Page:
Jacob Sigman’s music may have a lightness both in its buoyancy and brightness, but that doesn’t mean his lyrics can’t get heavy or that he can’t face darkness.
“What’s always been the goal for me is to write something that is melodically and harmonically fun to listen to — something people might choose to listen to in their moments of joy — but something that can also cause them to think twice about the lyrics. Or, if you are writing a lot of love songs or something that’s just lighthearted, there can still be complexity in the music, if not the lyrics.”
Sigman has been releasing new music for an entire calendar year. Starting at the end of 2019, he premiered a new single at the start of every month. “I feel the way we collectively consume music has changed, so my rationale was to respond to that (with singles).”
Sigman, a UM alum, broke out onto the local music scene almost eight years ago. Prior to the cycle of singles, he had released a series of three EPs. He says another reason for doing a song per month was “….I’m not sure how genre-specific I am as an artist right now. After college, I felt a big pressure to be consistent, and to have all my songs sound similar to one another.” Sigman says this allowed him to focus on making sure every song flourished, regardless of strict stylistic continuity, rather than fixating on a cohesiveness between songs.
Sigman first started making and writing music in grade school. “Of course, it might have been a bit childlike back then. But over time, I developed a better concept for how music works. I suppose my growth as an artist has been punctuated by these major changes in my genre.” During Sigman’s college days, he fell hard for the grand, sweeping, cinematic style of cerebral-folk music that was particularly predominating the global indie-scene at that time (Fleet Foxes, Sufjan Stevens, even local contemporaries like Chris Bathgate). But much of the music he wrote as he entered his 20’s drifted toward the paisley-psychedelia style of Sgt Peppers-era Beatles. But as the 2010s rolled on, his tastes started opening up to modern styles that embraced electronica.
“The big thing for me now is accepting that I like writing all kinds of songs: folk songs, pop songs, or even R&B and more modern soul-influenced songs. My focus has been bringing those disparate elements together and accepting all the different sides of it and trying to exist within a post-genre era of music. It’s been a journey for me, but I think my songwriting has grown along the way.”
This whole year has been a journey, really. Last month, Sigman unveiled a full-length album titled Color Coded Heart (collecting every song released throughout the last year). “Toward the end of 2019, I’d started working with a producer based in Windsor, Datsunn, and he really crystallized for me how you can fuse sample-based music with more of a singer-songwriter mentality.” Sigman said that he and Datsunn established a strong rapport early in the process, sharing a creative vision that nurtured their collaboration.
COVID hit after they’d completed four songs together, and that meant that the Canadian border was closed. The pair were forced to transition their productive partnership online. “We were able to share mixes with each other, but I also just had to take on a bit more of the weight of production. But I had gained a lot more confidence just having worked with him in his studio in the first place. Because of technology, now, you can imagine something and create a song out of it within a day; you’re much more able, now, to do it yourself. So, I recorded the last half of the entire album in my bedroom during the quarantine.”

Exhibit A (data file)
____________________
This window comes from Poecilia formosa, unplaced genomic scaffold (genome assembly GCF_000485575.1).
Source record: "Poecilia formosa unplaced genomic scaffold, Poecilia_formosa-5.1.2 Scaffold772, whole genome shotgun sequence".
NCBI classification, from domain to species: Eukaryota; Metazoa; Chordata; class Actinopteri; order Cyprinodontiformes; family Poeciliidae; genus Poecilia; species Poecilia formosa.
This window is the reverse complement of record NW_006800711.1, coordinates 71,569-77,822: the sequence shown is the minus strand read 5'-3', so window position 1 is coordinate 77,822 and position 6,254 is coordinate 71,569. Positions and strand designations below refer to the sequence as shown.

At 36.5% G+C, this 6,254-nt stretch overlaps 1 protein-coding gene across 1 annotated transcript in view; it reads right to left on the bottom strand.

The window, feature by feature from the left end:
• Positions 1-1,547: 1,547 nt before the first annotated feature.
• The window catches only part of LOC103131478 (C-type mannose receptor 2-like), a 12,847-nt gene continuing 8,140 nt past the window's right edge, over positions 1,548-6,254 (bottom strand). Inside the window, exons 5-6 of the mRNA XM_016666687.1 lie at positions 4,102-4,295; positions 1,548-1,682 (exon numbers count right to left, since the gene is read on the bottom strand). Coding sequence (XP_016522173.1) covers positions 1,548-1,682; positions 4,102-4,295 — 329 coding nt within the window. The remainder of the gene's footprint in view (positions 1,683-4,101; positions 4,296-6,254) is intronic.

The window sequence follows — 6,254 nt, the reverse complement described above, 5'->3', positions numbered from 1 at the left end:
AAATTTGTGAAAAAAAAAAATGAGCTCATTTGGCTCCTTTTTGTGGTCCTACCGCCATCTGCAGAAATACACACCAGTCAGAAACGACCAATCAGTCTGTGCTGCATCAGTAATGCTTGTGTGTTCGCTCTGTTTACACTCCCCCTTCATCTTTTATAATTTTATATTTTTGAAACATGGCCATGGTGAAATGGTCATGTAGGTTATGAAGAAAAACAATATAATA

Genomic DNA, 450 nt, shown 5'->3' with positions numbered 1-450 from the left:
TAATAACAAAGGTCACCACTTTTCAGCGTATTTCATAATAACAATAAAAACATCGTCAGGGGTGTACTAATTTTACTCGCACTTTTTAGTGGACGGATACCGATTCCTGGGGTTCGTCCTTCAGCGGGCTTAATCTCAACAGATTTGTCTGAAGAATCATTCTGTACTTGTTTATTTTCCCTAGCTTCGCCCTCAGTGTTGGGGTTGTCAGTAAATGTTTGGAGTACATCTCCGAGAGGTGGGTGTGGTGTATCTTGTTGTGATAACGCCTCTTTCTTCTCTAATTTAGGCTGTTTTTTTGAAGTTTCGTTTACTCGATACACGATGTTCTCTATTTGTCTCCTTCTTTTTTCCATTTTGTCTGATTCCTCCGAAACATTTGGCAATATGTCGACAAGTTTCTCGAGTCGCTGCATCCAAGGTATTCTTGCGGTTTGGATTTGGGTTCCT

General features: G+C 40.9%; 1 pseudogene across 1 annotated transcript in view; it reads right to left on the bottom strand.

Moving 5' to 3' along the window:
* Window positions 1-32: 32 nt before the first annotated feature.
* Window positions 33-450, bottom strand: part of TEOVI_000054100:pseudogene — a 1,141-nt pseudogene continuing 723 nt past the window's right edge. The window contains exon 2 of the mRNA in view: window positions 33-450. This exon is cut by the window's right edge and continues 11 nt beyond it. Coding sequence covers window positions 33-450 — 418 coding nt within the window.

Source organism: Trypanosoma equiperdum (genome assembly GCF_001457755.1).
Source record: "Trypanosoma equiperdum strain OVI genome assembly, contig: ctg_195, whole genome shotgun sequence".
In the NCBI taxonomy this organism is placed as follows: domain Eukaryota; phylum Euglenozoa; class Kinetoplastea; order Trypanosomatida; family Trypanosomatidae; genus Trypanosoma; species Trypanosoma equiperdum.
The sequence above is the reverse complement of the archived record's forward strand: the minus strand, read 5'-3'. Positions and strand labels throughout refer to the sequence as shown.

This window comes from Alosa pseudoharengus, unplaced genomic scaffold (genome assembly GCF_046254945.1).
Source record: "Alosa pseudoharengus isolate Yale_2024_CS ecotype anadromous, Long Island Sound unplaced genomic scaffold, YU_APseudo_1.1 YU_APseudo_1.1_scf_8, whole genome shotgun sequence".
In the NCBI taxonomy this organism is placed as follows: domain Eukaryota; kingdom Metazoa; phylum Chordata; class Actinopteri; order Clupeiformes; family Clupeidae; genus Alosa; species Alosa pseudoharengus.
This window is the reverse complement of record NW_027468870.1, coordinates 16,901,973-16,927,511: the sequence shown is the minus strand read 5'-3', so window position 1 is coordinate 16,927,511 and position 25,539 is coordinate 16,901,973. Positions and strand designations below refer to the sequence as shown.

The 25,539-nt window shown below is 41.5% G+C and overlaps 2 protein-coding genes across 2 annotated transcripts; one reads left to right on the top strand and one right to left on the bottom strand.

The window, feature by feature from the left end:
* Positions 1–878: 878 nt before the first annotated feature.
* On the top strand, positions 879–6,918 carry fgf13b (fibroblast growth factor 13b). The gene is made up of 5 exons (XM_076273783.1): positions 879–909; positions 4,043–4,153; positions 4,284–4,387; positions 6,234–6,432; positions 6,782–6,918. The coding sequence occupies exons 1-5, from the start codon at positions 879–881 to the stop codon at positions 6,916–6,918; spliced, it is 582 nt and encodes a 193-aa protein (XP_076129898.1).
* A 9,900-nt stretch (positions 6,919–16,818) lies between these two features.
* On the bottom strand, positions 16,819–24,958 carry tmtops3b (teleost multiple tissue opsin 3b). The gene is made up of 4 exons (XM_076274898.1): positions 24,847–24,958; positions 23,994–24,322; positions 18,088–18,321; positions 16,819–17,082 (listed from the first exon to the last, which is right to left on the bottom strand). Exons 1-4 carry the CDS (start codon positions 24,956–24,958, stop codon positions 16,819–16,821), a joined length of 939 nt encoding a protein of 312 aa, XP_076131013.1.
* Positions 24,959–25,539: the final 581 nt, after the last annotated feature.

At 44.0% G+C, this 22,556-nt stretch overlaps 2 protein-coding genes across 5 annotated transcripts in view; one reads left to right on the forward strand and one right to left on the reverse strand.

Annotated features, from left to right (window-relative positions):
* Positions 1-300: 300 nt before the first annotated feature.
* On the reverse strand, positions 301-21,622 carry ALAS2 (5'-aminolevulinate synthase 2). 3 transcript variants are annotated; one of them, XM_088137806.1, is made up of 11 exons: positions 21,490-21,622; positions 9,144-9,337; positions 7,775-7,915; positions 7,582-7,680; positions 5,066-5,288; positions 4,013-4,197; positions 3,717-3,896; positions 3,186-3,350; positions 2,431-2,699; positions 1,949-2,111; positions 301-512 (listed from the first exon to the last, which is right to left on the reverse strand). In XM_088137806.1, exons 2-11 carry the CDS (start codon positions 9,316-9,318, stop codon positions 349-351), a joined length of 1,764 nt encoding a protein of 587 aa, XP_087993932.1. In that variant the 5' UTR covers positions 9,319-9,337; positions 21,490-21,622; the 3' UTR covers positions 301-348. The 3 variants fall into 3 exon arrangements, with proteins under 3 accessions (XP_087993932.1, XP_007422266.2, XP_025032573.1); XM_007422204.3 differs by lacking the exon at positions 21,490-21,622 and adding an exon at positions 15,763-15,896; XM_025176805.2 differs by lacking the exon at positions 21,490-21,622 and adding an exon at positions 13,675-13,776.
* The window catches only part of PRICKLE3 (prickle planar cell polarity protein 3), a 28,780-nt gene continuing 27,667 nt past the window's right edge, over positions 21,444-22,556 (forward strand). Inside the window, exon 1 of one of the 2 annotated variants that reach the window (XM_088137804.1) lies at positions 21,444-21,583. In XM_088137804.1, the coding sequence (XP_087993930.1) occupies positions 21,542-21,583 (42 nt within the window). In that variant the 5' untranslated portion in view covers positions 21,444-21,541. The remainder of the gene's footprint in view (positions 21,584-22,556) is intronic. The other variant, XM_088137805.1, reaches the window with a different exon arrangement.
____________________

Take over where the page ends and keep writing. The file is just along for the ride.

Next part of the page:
The batch of songs on Color Coded Heart fluctuates across gradations of the pop spectrum, from snappy, uptempo sprees to slower, croonery ballads with lyrics that are celebratory, contemplative, and wistful. All in all, most of these tracks are a surefire surge for our serotonin levels — but that doesn’t mean it was easy to make. “It was especially hard to function as an artist during a pandemic. I realized there’s a distinction between me trying to distract myself with working on music versus me confronting the reality of the world, first, accepting it, recognizing where we are, and then focusing on the music I can make. People need music. And I think there’s a responsibility as an artist to write about the world, to share your perspective, and to do your best to provide a sort of escape for people.”
Sigman said that releasing this album was definitely cathartic yet bittersweet. The world changed, and that altered the aspirations, trajectories, and motivations of not just Sigman, but music artists everywhere. “There’s always this blurred line between who you are as a person and who you are as an artist and entertainer, and where you derive your self-worth from…” Sigman said, reflecting on a year where everyone was unable to perform live shows in a conventional setting. “In this time, what’s kept me hopeful are the other artists, my peers, the support from the scene has been real, and I’ve found a lot of strength from that. I can’t say I feel ‘great’ about the future, but I still have hope. I still feel that sense of community. It’s been a year of structural change, and I hope that we, as artists, can come together and try to rebuild the kind of infrastructure for live music, for recorded music….”
To feel hopeful in the face of despair, said Sigman, is the real challenge. “I think it takes a bit of courage just to feel hope,” he said. But to receive a dose of hopefulness amid uncertainty, amid despair… well, that also sums up precisely what the songs on Color Coded Heart can do for any listener: music that can brighten up darkness, and add some polychromatic splashes to the greyer days.